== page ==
Art, On this day...

On this day… was born Marie-Thérèse Rodet Geoffrin

Marie-Thérèse Rodet Geoffrin was a French salon holder, or salonnière, who hosted many influential philosophes and encyclopédistes of her time. She earned international recognition for her association with several prominent dignitaries and public figures from different countries of Europe. She is also famous for her patronage and dedication to talented artists and philosophical men of letters that frequented her house.

Geoffrin had qualities such as politeness and civility that stimulated and regulated intellectual discussions with great naturality. Her actions as a Parisian salonnière (her salon was placed at Rue Saint-Honoré) exemplify several of the most important characteristics of Enlightenment sociability.

The Salons

Madame Geoffrin has been referred to as one of the leading female figures in the French Enlightenment, however, she didn’t receive a formalised education, since the notion of female education in 18th century France was quite contentious. It has been suggested that the salon itself was to her as a schoolhouse, or a place where not only her, but the others salonnières too could train. According to Dena Goodman “the salon was socially acceptable substitute for a formal education” which was denied to any woman.

Madame Geoffrin’s salon in 1755 by Anicet Charles Gabriel Lemonnier, 1812 – Château de Malmasion, France
(Photo credit: Wikipedia)

Her popularity came in a time when the centre of social life was moving away from the French court toward the salons of Paris. Instead of what happened in the high nobility salons of 17th century, Geoffrin’s salon wasn’t a noble, leisure institution, it was more like an institution of the Enlightenment. There she acted as a mentor and a model for other salonnières, assuming the role of protector and guide of artists and philosophers who frequented her dinners. In this way she can be considered as the responsible and inventor of the Enlightenment salon. She held dinners twice weekly, one day was specifically for the artists and the other to the men of letters. Madame Geofrfrin is the perfect example of the politeness and other qualities that were required for the participation in French high society. She devoted herself completely to the organization and management of her salon and of the patrons that frequented it.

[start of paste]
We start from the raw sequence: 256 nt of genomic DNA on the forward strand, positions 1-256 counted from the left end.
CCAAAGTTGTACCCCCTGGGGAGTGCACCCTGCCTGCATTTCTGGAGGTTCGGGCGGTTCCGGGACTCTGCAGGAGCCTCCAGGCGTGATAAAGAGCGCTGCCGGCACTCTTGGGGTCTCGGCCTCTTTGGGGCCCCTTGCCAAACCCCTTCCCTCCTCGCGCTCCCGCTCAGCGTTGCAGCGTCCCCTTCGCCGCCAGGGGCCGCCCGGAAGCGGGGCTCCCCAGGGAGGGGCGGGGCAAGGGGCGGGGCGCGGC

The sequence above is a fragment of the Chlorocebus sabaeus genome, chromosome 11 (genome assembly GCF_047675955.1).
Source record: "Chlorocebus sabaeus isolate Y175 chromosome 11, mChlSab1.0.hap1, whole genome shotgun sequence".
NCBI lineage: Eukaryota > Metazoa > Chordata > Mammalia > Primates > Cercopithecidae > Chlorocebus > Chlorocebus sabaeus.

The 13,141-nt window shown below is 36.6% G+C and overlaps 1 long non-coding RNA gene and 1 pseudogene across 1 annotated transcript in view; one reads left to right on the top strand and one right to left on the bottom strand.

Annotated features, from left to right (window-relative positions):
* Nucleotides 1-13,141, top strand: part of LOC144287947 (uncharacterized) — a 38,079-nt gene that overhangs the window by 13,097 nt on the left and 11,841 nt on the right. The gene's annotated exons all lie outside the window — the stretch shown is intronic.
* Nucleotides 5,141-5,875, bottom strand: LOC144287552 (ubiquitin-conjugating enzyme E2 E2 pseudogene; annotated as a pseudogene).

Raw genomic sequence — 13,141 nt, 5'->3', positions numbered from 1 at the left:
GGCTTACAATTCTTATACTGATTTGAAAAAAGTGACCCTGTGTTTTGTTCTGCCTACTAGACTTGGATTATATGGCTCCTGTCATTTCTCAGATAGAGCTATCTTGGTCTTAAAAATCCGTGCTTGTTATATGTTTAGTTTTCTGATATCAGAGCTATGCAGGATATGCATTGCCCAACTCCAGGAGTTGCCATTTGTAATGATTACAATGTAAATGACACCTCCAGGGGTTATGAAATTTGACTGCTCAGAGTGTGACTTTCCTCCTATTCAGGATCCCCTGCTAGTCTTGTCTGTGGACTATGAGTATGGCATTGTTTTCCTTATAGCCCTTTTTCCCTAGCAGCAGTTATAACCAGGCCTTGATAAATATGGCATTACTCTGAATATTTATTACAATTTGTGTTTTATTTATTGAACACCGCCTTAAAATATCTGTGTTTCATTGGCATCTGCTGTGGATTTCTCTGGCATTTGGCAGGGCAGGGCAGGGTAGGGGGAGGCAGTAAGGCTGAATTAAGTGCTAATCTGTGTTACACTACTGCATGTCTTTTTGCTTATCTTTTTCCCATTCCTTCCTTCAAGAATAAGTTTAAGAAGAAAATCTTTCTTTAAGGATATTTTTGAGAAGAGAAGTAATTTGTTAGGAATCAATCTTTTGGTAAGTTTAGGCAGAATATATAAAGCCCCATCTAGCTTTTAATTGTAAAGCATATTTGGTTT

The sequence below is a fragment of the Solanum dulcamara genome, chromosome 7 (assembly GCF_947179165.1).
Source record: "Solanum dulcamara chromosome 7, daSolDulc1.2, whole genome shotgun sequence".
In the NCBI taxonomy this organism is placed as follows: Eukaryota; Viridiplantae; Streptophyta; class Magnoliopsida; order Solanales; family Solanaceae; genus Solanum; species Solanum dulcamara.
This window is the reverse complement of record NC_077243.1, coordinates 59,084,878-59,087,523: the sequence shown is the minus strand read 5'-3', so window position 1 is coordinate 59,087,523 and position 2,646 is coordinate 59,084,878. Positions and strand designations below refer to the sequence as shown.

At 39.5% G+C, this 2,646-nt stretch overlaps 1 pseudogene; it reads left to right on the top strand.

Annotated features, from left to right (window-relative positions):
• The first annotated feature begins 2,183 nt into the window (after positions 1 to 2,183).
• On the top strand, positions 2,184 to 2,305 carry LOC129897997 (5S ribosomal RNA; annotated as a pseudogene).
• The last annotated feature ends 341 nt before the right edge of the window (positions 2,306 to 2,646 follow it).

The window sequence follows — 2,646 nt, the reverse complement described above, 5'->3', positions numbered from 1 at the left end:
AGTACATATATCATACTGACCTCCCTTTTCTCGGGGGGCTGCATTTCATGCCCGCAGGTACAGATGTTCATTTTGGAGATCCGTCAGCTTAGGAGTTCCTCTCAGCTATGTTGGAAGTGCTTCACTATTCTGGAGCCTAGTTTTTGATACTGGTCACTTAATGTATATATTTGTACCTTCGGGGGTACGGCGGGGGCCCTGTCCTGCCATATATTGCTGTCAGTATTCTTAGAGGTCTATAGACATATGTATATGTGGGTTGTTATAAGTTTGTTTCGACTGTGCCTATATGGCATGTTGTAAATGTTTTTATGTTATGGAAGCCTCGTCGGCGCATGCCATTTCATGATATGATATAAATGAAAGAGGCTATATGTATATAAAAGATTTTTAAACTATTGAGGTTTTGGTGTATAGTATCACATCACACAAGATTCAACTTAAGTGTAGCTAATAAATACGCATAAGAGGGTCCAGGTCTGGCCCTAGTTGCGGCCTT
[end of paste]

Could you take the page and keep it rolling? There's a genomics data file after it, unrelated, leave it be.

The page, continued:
It is important to note that not all historians agreed that the salon was a place for intellectual life, actually there is a good number of researches that define the salons as the “realm of anti-intellectual socialites”. They say that with no education or remarkable mental gifts that leave permanent traces, Madame Geoffrin was the best representative of the women of her time who held their place in the world by organizing and conducting a salon. According to Denise Yim, women like Geoffrin, considered themselves as the nurturers, disseminators and the guardians of the taste in the belle letters, in the fine arts and in the music, while their own art consisted only in pleasing, or at least in knowing how to please.

She was born on this day in 1699.

The Hotel de Mme Geoffrin today in Paris. (Photo credit: Wikipedia)


  • Geoffrin was considered by many of her contemporaries as one of the most influential patrons of art. She supported and commissioned several works.
  • There is a debate surrounding her role as patron of the arts and it’s centred around the gender divisions and sociability in 18th century. According to Dena Goodman, Geoffrin was able to control the egos of male artists without imposing her own upon them, but this theory of Goodman has been criticised and questioned.